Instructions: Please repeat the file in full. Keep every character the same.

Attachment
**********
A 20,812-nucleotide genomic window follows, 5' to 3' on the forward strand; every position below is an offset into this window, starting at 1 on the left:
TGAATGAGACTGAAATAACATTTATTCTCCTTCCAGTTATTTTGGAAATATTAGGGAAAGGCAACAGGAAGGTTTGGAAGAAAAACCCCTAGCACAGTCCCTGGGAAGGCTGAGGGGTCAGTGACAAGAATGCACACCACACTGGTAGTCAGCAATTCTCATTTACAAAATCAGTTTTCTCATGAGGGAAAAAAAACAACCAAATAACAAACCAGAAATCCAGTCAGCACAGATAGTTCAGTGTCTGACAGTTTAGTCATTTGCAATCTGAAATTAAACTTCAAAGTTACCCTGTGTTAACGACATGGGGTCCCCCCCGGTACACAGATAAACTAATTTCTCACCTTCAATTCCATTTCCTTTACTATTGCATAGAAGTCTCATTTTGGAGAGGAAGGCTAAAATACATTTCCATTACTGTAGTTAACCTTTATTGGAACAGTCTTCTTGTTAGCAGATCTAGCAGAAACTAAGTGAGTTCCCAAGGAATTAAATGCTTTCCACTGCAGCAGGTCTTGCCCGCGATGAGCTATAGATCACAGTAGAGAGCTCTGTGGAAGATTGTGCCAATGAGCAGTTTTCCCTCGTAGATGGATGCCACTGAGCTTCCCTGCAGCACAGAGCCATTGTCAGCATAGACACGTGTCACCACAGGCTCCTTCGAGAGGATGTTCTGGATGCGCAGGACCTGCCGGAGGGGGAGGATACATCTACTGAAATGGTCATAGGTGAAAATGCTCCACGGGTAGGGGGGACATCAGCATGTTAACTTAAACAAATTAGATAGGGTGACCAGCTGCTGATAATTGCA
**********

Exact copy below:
A 20,812-nucleotide genomic window follows, 5' to 3' on the forward strand; every position below is an offset into this window, starting at 1 on the left:
TGAATGAGACTGAAATAACATTTATTCTCCTTCCAGTTATTTTGGAAATATTAGGGAAAGGCAACAGGAAGGTTTGGAAGAAAAACCCCTAGCACAGTCCCTGGGAAGGCTGAGGGGTCAGTGACAAGAATGCACACCACACTGGTAGTCAGCAATTCTCATTTACAAAATCAGTTTTCTCATGAGGGAAAAAAAACAACCAAATAACAAACCAGAAATCCAGTCAGCACAGATAGTTCAGTGTCTGACAGTTTAGTCATTTGCAATCTGAAATTAAACTTCAAAGTTACCCTGTGTTAACGACATGGGGTCCCCCCCGGTACACAGATAAACTAATTTCTCACCTTCAATTCCATTTCCTTTACTATTGCATAGAAGTCTCATTTTGGAGAGGAAGGCTAAAATACATTTCCATTACTGTAGTTAACCTTTATTGGAACAGTCTTCTTGTTAGCAGATCTAGCAGAAACTAAGTGAGTTCCCAAGGAATTAAATGCTTTCCACTGCAGCAGGTCTTGCCCGCGATGAGCTATAGATCACAGTAGAGAGCTCTGTGGAAGATTGTGCCAATGAGCAGTTTTCCCTCGTAGATGGATGCCACTGAGCTTCCCTGCAGCACAGAGCCATTGTCAGCATAGACACGTGTCACCACAGGCTCCTTCGAGAGGATGTTCTGGATGCGCAGGACCTGCCGGAGGGGGAGGATACATCTACTGAAATGGTCATAGGTGAAAATGCTCCACGGGTAGGGGGGACATCAGCATGTTAACTTAAACAAATTAGATAGGGTGACCAGCTGCTGATAATTGCA